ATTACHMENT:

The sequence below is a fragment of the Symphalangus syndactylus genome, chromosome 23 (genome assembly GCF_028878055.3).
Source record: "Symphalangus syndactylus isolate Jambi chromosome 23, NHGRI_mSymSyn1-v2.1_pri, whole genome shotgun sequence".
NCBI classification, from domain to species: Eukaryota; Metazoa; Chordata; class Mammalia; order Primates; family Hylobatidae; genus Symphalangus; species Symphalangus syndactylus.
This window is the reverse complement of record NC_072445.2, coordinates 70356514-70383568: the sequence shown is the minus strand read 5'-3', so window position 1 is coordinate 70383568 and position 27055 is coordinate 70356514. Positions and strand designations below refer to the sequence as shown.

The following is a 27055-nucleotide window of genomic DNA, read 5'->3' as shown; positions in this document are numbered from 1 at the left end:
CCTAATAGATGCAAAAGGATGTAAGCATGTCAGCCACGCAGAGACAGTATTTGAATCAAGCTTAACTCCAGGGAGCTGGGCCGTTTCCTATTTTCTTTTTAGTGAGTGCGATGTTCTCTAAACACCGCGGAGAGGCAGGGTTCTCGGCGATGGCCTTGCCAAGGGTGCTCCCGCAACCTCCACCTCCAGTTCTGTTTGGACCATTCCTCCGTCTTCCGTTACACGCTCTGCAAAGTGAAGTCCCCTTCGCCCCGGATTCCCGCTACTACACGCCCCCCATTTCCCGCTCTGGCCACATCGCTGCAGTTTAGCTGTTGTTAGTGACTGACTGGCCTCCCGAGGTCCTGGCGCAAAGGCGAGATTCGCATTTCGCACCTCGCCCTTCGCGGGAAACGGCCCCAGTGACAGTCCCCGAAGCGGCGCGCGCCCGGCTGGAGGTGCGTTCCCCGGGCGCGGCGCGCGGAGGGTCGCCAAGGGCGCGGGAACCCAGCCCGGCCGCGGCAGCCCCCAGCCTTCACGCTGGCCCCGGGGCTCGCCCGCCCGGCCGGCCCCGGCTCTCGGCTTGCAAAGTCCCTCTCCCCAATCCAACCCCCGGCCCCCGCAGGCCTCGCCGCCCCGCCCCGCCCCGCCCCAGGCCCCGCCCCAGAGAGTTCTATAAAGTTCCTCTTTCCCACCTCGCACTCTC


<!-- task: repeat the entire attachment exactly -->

The sequence below is a fragment of the Symphalangus syndactylus genome, chromosome 23 (genome assembly GCF_028878055.3).
Source record: "Symphalangus syndactylus isolate Jambi chromosome 23, NHGRI_mSymSyn1-v2.1_pri, whole genome shotgun sequence".
NCBI classification, from domain to species: Eukaryota; Metazoa; Chordata; class Mammalia; order Primates; family Hylobatidae; genus Symphalangus; species Symphalangus syndactylus.
This window is the reverse complement of record NC_072445.2, coordinates 70356514-70383568: the sequence shown is the minus strand read 5'-3', so window position 1 is coordinate 70383568 and position 27055 is coordinate 70356514. Positions and strand designations below refer to the sequence as shown.

The following is a 27055-nucleotide window of genomic DNA, read 5'->3' as shown; positions in this document are numbered from 1 at the left end:
CCTAATAGATGCAAAAGGATGTAAGCATGTCAGCCACGCAGAGACAGTATTTGAATCAAGCTTAACTCCAGGGAGCTGGGCCGTTTCCTATTTTCTTTTTAGTGAGTGCGATGTTCTCTAAACACCGCGGAGAGGCAGGGTTCTCGGCGATGGCCTTGCCAAGGGTGCTCCCGCAACCTCCACCTCCAGTTCTGTTTGGACCATTCCTCCGTCTTCCGTTACACGCTCTGCAAAGTGAAGTCCCCTTCGCCCCGGATTCCCGCTACTACACGCCCCCCATTTCCCGCTCTGGCCACATCGCTGCAGTTTAGCTGTTGTTAGTGACTGACTGGCCTCCCGAGGTCCTGGCGCAAAGGCGAGATTCGCATTTCGCACCTCGCCCTTCGCGGGAAACGGCCCCAGTGACAGTCCCCGAAGCGGCGCGCGCCCGGCTGGAGGTGCGTTCCCCGGGCGCGGCGCGCGGAGGGTCGCCAAGGGCGCGGGAACCCAGCCCGGCCGCGGCAGCCCCCAGCCTTCACGCTGGCCCCGGGGCTCGCCCGCCCGGCCGGCCCCGGCTCTCGGCTTGCAAAGTCCCTCTCCCCAATCCAACCCCCGGCCCCCGCAGGCCTCGCCGCCCCGCCCCGCCCCGCCCCAGGCCCCGCCCCAGAGAGTTCTATAAAGTTCCTCTTTCCCACCTCGCACTCTC